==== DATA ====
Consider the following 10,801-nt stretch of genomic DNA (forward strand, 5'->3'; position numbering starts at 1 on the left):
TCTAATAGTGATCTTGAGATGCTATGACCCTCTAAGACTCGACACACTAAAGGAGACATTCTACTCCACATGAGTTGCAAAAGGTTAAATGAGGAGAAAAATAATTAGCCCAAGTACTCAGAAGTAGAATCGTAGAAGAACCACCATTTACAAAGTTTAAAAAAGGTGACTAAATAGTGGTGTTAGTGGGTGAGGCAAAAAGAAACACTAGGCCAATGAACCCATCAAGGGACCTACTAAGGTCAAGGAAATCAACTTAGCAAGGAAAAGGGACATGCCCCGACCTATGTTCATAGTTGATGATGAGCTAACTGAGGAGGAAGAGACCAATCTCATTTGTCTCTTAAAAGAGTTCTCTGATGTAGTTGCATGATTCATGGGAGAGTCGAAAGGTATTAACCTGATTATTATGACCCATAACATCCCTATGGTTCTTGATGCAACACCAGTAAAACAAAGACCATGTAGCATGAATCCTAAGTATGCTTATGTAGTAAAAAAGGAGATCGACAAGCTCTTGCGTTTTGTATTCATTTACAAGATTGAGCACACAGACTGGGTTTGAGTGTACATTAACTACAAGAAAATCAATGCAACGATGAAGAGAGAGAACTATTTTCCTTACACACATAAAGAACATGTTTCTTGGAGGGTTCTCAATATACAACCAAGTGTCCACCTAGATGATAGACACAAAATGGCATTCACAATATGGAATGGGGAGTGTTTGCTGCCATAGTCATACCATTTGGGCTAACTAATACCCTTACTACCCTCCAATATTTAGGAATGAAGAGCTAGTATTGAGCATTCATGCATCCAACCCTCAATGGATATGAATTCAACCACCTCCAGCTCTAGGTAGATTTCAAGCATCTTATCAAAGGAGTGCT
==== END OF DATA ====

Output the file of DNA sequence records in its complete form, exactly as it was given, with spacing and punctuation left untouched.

Consider the following 10,801-nt stretch of genomic DNA (forward strand, 5'->3'; position numbering starts at 1 on the left):
TCTAATAGTGATCTTGAGATGCTATGACCCTCTAAGACTCGACACACTAAAGGAGACATTCTACTCCACATGAGTTGCAAAAGGTTAAATGAGGAGAAAAATAATTAGCCCAAGTACTCAGAAGTAGAATCGTAGAAGAACCACCATTTACAAAGTTTAAAAAAGGTGACTAAATAGTGGTGTTAGTGGGTGAGGCAAAAAGAAACACTAGGCCAATGAACCCATCAAGGGACCTACTAAGGTCAAGGAAATCAACTTAGCAAGGAAAAGGGACATGCCCCGACCTATGTTCATAGTTGATGATGAGCTAACTGAGGAGGAAGAGACCAATCTCATTTGTCTCTTAAAAGAGTTCTCTGATGTAGTTGCATGATTCATGGGAGAGTCGAAAGGTATTAACCTGATTATTATGACCCATAACATCCCTATGGTTCTTGATGCAACACCAGTAAAACAAAGACCATGTAGCATGAATCCTAAGTATGCTTATGTAGTAAAAAAGGAGATCGACAAGCTCTTGCGTTTTGTATTCATTTACAAGATTGAGCACACAGACTGGGTTTGAGTGTACATTAACTACAAGAAAATCAATGCAACGATGAAGAGAGAGAACTATTTTCCTTACACACATAAAGAACATGTTTCTTGGAGGGTTCTCAATATACAACCAAGTGTCCACCTAGATGATAGACACAAAATGGCATTCACAATATGGAATGGGGAGTGTTTGCTGCCATAGTCATACCATTTGGGCTAACTAATACCCTTACTACCCTCCAATATTTAGGAATGAAGAGCTAGTATTGAGCATTCATGCATCCAACCCTCAATGGATATGAATTCAACCACCTCCAGCTCTAGGTAGATTTCAAGCATCTTATCAAAGGAGTGCT